Bookmakers offer a much simpler setup when compared with a betting exchange. Instead of making an agreement with another bettor, you agree to take odds that have been set by a bookmaker. The odds themselves are usually handled by large back room staff whose job it is to determine the possibility of an outcome. Bookmakers will typically cover themselves against losses by placing their own bets as well.


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The process is not what makes betting with bookmakers interesting though. Instead it is the sheer variety of bet types that are available. Whereas betting exchanges restrict you to simply placing one bet per event, bookies will allow you to bring together multiple bets, often with huge odds, all of which are designed to entice and excite.

Increasing and decreasing winning chances

Depending which type of ‘bet’ you decide on, can however, represent a fantastic way of increasing the value of your bet. It does however increase the changes of losing. This is because out of however many bets you include with an accumulator, if one fails, the whole bet fails.

One way in which bookmakers are able to excel where betting exchanges struggle is in terms of offers. The fact is that every bookie on the planet is always running some offer or another. These range from free bets to increased odds and even money back.

This has led to an offshoot of betting known as bonus bagging (which I have covered before now in various reviews) which involves taking advantage of bonuses to bet without any risk, for more details on taking advantage of the bonuses on offer, you may wish to take a look at Mike’s popular product, by clicking here.

There are however a number of issues that come with bookmakers that aren’t a problem with betting exchanges (and I will look at these a little later on), most of which can be boiled down to the fact that bookies don’t like to lose.

A Short Documentary on Bookmaker Changes:


What are the advantages of a betting exchange?

There are some very clear advantages to using a betting exchange in my book and without a doubt, the most prominent of these is having the ability to lay bets. This is a method that is used by a number of different bettors in order to make a decent income. Furthermore, it is becoming increasingly apparent that lay betting is very much “here to stay” and perhaps more importantly, it is becoming an increasingly popular and viable method of betting.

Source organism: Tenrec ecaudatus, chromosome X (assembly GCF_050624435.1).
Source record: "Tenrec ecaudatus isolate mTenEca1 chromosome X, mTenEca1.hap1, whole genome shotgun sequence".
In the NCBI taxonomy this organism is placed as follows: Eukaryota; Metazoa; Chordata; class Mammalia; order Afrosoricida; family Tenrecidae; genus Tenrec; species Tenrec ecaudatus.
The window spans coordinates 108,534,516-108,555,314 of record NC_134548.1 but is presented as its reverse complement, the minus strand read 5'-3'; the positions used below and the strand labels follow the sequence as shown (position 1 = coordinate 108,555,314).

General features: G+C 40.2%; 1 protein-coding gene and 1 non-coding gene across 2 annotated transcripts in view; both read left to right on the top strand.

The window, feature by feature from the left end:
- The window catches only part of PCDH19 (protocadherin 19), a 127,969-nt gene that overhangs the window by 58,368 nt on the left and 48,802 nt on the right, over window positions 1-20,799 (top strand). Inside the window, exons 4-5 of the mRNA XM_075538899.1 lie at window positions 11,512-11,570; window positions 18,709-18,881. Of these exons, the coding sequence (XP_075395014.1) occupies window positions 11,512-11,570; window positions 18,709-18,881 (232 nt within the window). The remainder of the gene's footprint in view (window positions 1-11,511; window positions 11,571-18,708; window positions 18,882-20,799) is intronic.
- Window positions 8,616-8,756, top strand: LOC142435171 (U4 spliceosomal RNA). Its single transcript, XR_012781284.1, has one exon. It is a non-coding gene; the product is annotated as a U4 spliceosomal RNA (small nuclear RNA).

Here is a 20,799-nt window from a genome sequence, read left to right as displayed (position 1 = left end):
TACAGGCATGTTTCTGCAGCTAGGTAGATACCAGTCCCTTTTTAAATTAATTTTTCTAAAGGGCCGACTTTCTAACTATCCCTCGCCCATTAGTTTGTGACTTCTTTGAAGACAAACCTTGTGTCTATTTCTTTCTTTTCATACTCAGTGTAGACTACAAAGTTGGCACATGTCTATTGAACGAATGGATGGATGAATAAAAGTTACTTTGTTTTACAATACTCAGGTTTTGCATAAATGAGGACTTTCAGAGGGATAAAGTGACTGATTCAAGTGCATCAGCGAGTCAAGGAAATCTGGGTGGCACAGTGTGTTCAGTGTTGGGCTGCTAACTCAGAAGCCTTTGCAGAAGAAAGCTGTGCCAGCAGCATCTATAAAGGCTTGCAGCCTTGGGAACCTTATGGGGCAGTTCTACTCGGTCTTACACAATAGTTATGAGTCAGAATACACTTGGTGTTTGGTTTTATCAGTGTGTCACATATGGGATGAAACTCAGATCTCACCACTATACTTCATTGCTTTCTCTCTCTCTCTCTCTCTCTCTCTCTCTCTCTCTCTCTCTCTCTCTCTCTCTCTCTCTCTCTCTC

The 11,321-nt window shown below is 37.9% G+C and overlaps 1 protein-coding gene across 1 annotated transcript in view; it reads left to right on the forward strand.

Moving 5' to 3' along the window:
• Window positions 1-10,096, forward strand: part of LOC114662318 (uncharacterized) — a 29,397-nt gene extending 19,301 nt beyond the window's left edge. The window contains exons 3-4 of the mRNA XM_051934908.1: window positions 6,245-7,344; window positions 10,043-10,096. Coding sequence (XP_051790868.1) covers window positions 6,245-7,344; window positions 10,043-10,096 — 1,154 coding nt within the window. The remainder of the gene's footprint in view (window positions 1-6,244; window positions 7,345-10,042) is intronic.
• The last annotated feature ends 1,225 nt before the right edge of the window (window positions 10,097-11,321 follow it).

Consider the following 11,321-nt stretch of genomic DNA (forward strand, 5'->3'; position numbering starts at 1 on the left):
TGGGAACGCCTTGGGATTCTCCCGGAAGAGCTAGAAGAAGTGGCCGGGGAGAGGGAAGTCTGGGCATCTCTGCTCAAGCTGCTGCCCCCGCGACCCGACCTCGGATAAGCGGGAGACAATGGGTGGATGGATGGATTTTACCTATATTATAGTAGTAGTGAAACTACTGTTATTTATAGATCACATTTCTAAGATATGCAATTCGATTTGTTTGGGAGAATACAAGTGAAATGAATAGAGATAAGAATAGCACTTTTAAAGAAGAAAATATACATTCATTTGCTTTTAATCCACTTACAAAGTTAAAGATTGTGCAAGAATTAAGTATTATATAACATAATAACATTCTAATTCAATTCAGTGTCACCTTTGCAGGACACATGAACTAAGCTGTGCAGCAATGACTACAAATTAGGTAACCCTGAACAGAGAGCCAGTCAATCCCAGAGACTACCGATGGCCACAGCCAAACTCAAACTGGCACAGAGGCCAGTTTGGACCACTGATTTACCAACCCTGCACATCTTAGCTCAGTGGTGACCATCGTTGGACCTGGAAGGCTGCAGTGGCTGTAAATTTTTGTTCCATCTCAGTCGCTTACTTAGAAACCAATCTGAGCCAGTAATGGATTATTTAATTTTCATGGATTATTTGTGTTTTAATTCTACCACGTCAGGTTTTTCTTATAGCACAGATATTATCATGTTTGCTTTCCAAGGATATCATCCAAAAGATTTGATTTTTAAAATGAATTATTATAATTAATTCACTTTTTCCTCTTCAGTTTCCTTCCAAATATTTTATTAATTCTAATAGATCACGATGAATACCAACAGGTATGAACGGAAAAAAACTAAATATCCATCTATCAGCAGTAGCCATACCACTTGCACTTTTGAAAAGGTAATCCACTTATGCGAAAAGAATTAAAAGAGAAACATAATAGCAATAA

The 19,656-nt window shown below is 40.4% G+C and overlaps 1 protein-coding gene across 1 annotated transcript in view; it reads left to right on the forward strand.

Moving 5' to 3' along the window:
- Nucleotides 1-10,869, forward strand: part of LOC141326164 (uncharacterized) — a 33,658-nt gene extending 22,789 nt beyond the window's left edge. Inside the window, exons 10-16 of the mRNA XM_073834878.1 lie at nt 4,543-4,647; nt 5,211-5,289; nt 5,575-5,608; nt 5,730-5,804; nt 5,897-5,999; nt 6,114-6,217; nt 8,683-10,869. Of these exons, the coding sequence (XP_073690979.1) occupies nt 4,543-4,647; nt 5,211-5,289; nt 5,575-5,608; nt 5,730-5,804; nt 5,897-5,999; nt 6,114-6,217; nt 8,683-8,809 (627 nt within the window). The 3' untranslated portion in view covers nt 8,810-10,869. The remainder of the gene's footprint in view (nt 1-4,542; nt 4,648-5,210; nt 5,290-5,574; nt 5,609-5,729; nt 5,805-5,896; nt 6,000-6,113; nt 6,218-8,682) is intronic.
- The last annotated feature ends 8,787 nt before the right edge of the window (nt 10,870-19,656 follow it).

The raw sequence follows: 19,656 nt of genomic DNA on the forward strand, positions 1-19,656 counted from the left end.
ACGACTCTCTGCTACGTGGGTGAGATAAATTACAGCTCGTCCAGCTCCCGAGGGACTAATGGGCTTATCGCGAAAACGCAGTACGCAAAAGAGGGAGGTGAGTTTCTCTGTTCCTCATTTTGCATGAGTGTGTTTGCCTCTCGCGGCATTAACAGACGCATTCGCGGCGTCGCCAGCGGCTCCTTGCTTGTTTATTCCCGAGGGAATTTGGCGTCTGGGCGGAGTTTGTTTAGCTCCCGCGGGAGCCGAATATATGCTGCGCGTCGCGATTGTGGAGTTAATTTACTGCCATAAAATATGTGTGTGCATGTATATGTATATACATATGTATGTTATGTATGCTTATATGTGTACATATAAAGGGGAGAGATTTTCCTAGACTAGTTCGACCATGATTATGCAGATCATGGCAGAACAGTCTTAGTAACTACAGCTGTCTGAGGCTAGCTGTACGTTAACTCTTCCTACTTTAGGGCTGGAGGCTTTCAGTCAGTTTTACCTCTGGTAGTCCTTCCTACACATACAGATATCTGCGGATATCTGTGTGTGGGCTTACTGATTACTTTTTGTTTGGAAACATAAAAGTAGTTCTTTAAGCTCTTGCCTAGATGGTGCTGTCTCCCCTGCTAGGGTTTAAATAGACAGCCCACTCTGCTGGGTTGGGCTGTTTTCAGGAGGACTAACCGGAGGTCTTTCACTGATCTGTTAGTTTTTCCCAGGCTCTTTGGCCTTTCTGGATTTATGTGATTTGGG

The other clear advantage to a betting exchange is the ability to set up a robot to bet for you. This type of set and forget income is the dream of most people who want to make money online and honestly, this is possibly as close as you can get to this (albeit with some risk).

Another of the main advantages that comes with using a betting exchange (and isn’t something that I have really touched upon before now) is that there can be much more value in bets. Unfortunately, this rarely applies to favourites which often have odds in line with bookmakers. Instead, it is if you are betting on those with longer odds.

This is because bookmakers have to keep their odds in line with ensuring profit.

With a betting exchange however, people are free to make their own choices which means getting odds of upwards of 150/1 where a bookie might only offer 33/1.

What are the disadvantages of a betting exchange?

Perhaps the biggest disadvantage to using a betting exchange is simply that they are more complicated than a bookmaker. This might seem like a petty point but it is actually quite important. Anybody starting out betting on a betting exchange should expect to get things wrong for a small amount of time, simply because you have to figure out how to bet “by yourself” so to speak.

Any bets that you want to place have to be matched. This can mean that you may ultimately end up trying to make bets that aren’t being taken up. This is compared to a bookie where you don’t get to set the odds, but you are guaranteed to have your bet accepted.

The other disadvantage of using a betting exchange (albeit a small one) is the commission. Presuming that you are using Betfair, taking 5% of all of your profits can add up.

When laying, you can really stand to lose a lot of money. Don’t forget that you are setting odds that people are betting at which means that you ultimately have to pay out the stake on whatever odds that you have agreed. I have known of people lose a month of profits with one badly placed lay bet.

The final disadvantage for me when it comes to betting exchanges is that you can only place one bet at a time. This means that taking advantage of the additional value that accumulators and the like bring is out of the question.

The following video from SMarkets explain in some more detail how betting exchanges work:


Who are the main online bookmakers?

When it comes to online bookmakers there are so many that simply choosing the “main” ones is almost impossible. Instead, what I have tried to do here is to focus on the best known brands. I have picked out the big three high street bookmakers as well as a few online bookies that I also feel merit a little extra attention.

William Hill

The first bookmaker that I will look at is arguably the largest in the UK, William Hill. With a strong online and physical presence, William Hill are probably a lot of people’s first choice. They offer a multitude of betting types and cover a massive variety of sports. Unfortunately, there is a lot of negative feedback surrounding them with people having a number of problems with live betting and even in some cases withdrawals.